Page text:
Novelist Norman Mailer’s anthology is picked up by ‘anti-woke’ publisher Skyhorse: Random House denies canceling literary giant because of his White Negro essay
- Random House reportedly dropped the project over objections to the title of the Mailer essay White Negro
- John Buffalo Mailer, 43, said the family would prefer to work with Random House
- Random House denies canceling the project, claiming it was never under contract
- Mailer’s literary agent John Wylie, 74, said that there was ‘no issue’ but declined to explain why the publishing conglomerate had passed
- Skyhorse Publishing has put out books dropped by other houses, with authors like Allan Dershowitz, Michael Cohen and Robert Kennedy Jr
- White Negro called for a rejection of Eisenhower era conformity in the U.S.
- Random House continues to publish Mailer’s works and embarked on an effort to introduce him to younger readers in 2013
Author Norman Mailer’s anthology will be published by small imprint Skyhorse – known for championing writers who have been turned down by woke publishing houses – after Random House denied canceling the collection, saying it never had a contract to run the essays.
The late literary lion’s longtime publisher was accused of scotching the anthology – scheduled to correspond with the author’s 100th birthday – because an underling at the publishing house had objected to the title of the essay White Negro, which Mailer wrote in 1957.
The megalithic publisher, which recently ran afoul of the Justice Department over anti-trust issues, denied that was the case.
‘It is factually incorrect that Random House canceled an upcoming book of essays by Norman Mailer. We did not have this collection under contract. Random House does continue to publish much of Norman Mailer’s backlist.’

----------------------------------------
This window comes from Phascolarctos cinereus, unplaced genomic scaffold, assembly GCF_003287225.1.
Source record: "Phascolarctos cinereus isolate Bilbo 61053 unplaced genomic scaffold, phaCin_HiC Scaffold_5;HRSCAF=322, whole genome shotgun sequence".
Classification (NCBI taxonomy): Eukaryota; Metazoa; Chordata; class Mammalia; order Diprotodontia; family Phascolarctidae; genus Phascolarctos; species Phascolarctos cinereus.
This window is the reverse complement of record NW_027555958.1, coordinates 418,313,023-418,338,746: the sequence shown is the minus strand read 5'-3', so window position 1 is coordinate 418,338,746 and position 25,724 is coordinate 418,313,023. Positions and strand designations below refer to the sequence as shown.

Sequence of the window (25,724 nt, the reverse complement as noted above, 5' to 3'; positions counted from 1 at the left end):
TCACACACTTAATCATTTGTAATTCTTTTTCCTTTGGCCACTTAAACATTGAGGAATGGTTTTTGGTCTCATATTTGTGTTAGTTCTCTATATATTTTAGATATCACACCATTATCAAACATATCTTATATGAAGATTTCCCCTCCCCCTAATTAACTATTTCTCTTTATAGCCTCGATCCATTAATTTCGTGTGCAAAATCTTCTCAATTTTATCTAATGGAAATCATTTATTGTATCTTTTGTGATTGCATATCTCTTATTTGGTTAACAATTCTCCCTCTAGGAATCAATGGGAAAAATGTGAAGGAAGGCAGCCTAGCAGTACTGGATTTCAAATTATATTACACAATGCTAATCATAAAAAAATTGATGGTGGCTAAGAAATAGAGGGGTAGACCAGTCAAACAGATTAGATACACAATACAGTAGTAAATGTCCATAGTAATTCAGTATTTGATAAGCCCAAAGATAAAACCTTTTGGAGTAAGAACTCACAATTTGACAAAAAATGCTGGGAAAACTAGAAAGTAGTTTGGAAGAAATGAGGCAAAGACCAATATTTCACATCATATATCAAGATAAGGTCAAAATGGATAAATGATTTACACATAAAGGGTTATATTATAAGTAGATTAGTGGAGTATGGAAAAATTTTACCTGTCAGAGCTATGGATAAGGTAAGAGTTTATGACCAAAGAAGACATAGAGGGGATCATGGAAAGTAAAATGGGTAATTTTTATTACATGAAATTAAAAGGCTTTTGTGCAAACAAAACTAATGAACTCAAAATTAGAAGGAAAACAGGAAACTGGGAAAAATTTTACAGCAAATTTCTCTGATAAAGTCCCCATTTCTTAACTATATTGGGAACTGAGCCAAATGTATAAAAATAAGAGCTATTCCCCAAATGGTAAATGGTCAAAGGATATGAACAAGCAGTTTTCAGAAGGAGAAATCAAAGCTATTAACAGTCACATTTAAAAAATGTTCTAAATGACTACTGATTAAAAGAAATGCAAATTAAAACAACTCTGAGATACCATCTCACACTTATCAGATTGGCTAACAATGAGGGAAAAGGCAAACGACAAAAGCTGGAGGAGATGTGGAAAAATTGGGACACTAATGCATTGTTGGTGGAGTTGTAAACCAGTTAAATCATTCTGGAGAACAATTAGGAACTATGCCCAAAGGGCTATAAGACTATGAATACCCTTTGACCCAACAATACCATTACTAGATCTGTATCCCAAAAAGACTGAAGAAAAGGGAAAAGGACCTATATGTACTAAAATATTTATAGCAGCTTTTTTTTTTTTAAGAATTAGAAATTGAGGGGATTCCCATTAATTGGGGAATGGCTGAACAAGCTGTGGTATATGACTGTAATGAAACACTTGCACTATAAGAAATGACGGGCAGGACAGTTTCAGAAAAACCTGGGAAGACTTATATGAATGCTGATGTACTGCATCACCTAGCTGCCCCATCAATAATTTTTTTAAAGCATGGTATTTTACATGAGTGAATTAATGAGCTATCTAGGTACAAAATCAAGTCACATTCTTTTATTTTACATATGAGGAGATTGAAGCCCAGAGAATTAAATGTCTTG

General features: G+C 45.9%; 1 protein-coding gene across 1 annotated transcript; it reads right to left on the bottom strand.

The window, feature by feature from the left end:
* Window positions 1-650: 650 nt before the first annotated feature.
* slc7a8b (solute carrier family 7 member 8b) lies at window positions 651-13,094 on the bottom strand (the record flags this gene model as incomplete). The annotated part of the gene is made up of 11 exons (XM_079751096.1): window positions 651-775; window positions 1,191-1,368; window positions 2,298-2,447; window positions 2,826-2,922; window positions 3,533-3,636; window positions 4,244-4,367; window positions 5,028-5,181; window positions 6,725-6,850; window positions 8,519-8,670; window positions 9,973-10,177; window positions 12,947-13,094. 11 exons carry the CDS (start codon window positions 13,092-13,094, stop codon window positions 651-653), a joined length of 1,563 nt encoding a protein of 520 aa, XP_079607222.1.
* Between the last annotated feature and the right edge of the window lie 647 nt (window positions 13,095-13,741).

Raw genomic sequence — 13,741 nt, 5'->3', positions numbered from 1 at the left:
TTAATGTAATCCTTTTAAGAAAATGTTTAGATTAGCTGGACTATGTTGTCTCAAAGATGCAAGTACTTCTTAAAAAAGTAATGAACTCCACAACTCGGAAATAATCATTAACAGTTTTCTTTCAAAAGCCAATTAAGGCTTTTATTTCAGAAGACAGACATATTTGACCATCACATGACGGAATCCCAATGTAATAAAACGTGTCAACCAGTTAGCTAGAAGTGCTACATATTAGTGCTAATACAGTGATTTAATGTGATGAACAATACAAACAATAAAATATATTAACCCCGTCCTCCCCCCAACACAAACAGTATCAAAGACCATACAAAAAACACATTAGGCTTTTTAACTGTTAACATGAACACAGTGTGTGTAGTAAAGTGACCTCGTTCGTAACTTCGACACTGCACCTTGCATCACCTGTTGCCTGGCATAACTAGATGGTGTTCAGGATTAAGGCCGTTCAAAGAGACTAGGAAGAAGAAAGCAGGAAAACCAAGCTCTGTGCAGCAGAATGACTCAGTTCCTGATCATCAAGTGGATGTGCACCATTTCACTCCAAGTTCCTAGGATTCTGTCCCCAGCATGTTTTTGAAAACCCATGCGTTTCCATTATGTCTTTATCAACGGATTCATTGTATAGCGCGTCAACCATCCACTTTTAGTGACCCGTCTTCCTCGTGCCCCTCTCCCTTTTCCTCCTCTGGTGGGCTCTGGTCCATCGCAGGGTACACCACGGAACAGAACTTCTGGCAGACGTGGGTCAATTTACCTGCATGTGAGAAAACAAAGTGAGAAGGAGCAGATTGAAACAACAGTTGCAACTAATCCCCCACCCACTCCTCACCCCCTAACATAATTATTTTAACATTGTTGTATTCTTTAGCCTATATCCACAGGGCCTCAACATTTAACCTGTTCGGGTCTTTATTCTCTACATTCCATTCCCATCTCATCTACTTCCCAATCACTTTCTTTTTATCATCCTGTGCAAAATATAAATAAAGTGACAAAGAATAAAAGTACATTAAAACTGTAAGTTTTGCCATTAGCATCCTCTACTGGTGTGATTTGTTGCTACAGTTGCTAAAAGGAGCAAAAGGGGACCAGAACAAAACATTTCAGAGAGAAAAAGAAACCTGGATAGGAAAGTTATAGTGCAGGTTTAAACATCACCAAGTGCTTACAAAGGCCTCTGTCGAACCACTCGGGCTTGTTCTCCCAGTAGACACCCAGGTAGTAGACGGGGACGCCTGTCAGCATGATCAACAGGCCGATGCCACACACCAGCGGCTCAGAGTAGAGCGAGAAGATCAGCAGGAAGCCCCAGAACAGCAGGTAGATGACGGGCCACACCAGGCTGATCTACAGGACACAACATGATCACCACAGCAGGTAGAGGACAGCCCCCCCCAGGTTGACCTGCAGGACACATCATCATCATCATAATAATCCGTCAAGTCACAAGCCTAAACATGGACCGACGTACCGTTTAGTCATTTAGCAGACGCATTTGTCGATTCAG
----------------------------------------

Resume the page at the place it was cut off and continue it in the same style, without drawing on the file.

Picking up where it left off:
Random House reportedly decided to scrap a new collection of Norman Mailer essays over objections to the 1957 essay ‘White Negro’. Mailer, who fought in World War II, would be 100 years old next January. Many of his viewpoints, though influential at the time, would be considered controversial today
Norman Mailer first published his essay ‘White Negro’ in 1957, in it he called for a rejection of the mainstream Eisenhower-era conformity
Mailer’s literary agent Andrew Wylie denied that the project had been canceled by Random House
However, Mailer’s son said he would have preferred to work with his father’s usual publisher.
‘He had a fantastic relationship with Penguin Random House,’ John Buffalo Mailer told the New York Times. ‘We would have liked to have done this book with them.’
Mailer’s literary agent Andrew Wylie denied Random House pulled out of the project, but did not explain why the author’s usual publisher, which had launched a campaign to promote his work to younger readers a few years ago, would not be involved.
‘That’s not the issue at all,’ Wylie said. ‘There is no issue here.’
He said that Penguin Random House, as it is now called after a consolidation, would continue to promote Mailer’s other works.
Skyhorse, a small independent publishing house, has made a reputation lately of signing up writers that have been dropped by corporate publishers amid controversies.
The printer has published The Case Against Impeaching Trump by Alan Dershowitz and Disloyal, the anti-Donald Trump memoir by the then-president’s former lawyer Michael Cohen. It also published an anti-vaxxer book by Robert Kennedy Jr entitled The Real Anthony Fauci.
Best-selling author Michael Wolff was the first to report that the Mailer centennial project was killed by Random House.
‘With slow-mo hammer-dropping predictability, Norman Mailer’s long-time publisher has recently informed the Mailer family that it has canceled plans to publish a collection of his political writings to mark the centennial of his birth in 2023, confirms the film producer Michael Mailer, the author’s oldest son,’ Wolff wrote.
Social media lit up with tweets that sought to refute Wolff’s claim that Random House had passed on the project because of the objections of a junior staffer.
‘The junior staffers I’ve spoken to at Penguin Random House laughed off the insinuation that any of them had the power to kill a book,’ Alex Shepard wrote in the New Republic.
Best-selling author Michael Wolff, who broke the story, wrote that the essay was the ‘model for much of the psycho-sexual-druggie literature of the 1960s’
But Wolff was undeterred and pointed out that the larger publisher would be preferred to the smaller independent house.
‘Does nobody possess any logic,’ he tweeted. ‘Obviously Random House killed the project. Obviously nobody goes to Skyhorse unless they are forced to. Indeed, they are now famous for publishing cancelled writers. God, what credulous beasts.’